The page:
A constant evolution for the Pony Car
PORTLAND, Oregon - Ford has opted for subtle changes to the Mustang for 2013. HID headlamps are now standard on every model, while changes to grille opening and the splitter move air in a more efficient and controllable manner through the radiator. Trim changes to the side graphics and body cladding (where used) leave the silhouette of the car unchanged.
Design-wise, the Shelby GT500 is relatively unchanged and the 2013 Boss 302 paint is done so that it pays tribute to the 1970 Boss 302, complete with hockey stick graphics on the side.
The traditional three tail lamps are now powered by LEDs. In an effort to combine functions and keep tail clutter to a minimum, the center taillamp of the three houses a series of white LEDs as well as reds. When reverse is selected, the reds go out and the whites shine through to act as backup lamps.
Longer option list
To broaden Mustang's appeal and keep potential buyers out of the Dodge Challenger and Chevrolet Camaro, Ford made additions to the option sheets of the Mustang V6 and Mustang GT. Larger 19" wheels are optional on the V6 and included in the "GT Suspension" package that gives Mustang V6 buyers the handling and braking power of the GT. A new interior package on the V6 includes the Recaro bucket seats used in the GT and can be ordered in cloth or leather upholstery.
Now optional is the "Track Apps" package that includes the ability to time yourself from 0 to 100 km/h as well as measure your maximum G-force generation under acceleration, braking and in lateral forces. Keep in mind that this is intended for competition-minded owners and is not recommended for street use (yeah, right!). Ford expects customers from the Mustang GT ranks right through to Shelby GT500 purchasers to make use of this option.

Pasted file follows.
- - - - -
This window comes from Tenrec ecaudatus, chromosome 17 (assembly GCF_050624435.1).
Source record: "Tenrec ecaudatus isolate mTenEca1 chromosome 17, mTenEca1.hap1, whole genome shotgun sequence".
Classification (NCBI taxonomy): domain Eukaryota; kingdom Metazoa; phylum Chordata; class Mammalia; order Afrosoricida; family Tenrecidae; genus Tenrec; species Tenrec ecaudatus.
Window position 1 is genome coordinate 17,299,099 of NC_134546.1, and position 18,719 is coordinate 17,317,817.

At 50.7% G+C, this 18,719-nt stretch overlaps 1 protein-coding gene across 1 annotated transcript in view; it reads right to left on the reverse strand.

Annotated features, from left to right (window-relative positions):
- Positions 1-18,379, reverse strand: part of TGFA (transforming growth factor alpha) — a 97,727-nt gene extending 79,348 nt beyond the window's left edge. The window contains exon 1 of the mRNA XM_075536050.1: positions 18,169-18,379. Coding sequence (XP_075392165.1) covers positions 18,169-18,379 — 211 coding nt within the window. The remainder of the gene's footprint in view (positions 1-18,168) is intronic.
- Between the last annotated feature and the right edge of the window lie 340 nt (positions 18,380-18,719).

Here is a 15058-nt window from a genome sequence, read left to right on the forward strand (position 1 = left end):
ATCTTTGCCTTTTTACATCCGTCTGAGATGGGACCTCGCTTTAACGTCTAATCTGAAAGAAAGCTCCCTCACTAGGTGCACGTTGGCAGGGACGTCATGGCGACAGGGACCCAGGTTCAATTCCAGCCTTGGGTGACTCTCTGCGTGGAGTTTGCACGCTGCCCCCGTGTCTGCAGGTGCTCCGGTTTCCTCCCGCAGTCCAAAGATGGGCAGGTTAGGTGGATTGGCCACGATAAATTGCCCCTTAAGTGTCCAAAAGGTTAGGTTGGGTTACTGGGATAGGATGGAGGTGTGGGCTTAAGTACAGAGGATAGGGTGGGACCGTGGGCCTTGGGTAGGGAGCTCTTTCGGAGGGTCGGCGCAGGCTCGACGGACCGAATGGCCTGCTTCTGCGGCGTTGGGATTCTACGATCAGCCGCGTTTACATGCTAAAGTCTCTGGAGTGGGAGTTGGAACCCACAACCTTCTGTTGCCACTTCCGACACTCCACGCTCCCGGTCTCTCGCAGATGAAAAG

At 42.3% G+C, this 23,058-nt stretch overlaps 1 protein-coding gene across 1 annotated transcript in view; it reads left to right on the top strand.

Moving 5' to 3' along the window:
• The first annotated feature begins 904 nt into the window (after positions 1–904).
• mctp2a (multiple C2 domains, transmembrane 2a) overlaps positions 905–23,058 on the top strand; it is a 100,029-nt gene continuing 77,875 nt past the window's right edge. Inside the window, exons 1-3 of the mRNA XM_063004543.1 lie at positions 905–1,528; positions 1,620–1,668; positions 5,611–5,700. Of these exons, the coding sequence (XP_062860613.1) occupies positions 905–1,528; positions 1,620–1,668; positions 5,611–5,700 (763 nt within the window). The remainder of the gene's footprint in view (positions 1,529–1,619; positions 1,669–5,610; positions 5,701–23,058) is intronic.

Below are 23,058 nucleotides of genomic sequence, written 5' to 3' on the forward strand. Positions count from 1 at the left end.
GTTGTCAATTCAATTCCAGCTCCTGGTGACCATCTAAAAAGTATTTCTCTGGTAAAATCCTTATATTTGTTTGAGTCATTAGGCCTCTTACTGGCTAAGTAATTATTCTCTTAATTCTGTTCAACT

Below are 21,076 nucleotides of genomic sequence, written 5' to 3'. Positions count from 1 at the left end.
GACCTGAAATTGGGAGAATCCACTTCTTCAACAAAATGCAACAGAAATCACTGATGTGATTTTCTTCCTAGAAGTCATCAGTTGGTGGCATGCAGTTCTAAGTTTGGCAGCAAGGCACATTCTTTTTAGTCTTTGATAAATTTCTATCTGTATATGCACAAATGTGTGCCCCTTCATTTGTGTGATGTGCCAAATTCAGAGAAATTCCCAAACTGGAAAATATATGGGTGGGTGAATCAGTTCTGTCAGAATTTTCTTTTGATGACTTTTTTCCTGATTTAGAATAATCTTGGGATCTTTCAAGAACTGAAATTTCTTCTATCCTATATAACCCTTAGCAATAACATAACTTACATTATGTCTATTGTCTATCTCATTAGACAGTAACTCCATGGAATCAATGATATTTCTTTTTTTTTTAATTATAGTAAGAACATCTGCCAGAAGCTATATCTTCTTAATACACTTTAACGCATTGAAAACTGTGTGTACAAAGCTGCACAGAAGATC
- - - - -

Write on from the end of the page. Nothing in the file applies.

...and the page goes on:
Engines and transmissions
Powertrain choices remain the same for 2013, but the GT's 5.0L engine gets bumped up to 420 horsepower from 412. Shelby owners get the largest boost of all, as the old 5.4L V8 gets a displacement increase to 5.8L and a larger supercharger, raising output from 550 horsepower to 650 horsepower. A Tremec 6-speed manual will be used in the Shelby while other Mustangs will use a Ford 6-speed.
One of the best features of the optional six-speed automatic with manual mode is that it will hold the gear that the driver chooses. Programming is such that this automatic will act like a manual gearbox, which means you need to tug the lever to get the next gear. If you don't, the engine will bounce off the rev limiter at the top or nearly stall the car on the bottom. As Ford Engineering put it, it's "an automatic for those who can drive."
The straight and narrow
It may not seem like it in this day and age of sophisticated independent rear suspensions, but the 2013 Ford Mustang still uses a solid rear axle. In town, on cobble roads or broken pavement, ride quality is excellent. The tail stays planted to the ground under all types of acceleration and differing road surfaces, while lane changes are easy, thanks to large amounts of torque available through nearly the full rpm range. You can get the motor down to 1,000 rpm in 6th and still accelerate without obvious lugging which cuts down the work of driving a standard in heavy traffic.
Solid axles are best used for serious starts. When the light goes green at the traffic stop, you can start with enough vigour to clear the intersection quickly. In either the Mustang V6 or the Mustang 5.0, a jab of the throttle gets you enough room to move into the next lane even when the other driver is reluctant to let you. This also makes on ramp merging fun and easily done.
The long and winding road
Mustang engineers admit that most of their competition-minded customers are interested in drag racing, but their mandate is to make the Mustang the best it can be and that means going around corners well. First off, you can forget any idea that a solid rear axle holds the Mustang back when it comes to handling; suspension engineers have worked out a combination of suspension geometry and components that lets you hustle through corners easily.
On the electronics side, steering sensitivity on the electric-assist power steering can now be adjusted between comfort, normal and sport. Each setting tightens up the turn-in to the point where you feel like you have a street-legal race car set up.
With steering, body lean and seating comfort under control, Mustang handles tight and winding roads with ease. Cornering can easily be done above the posted limits and, as an added bonus, the passenger doesn't even realize it.
The best part is that most buyers won't realize how good the changes are until they drive one for a while, then the grin will just get bigger every time they go for a drive!
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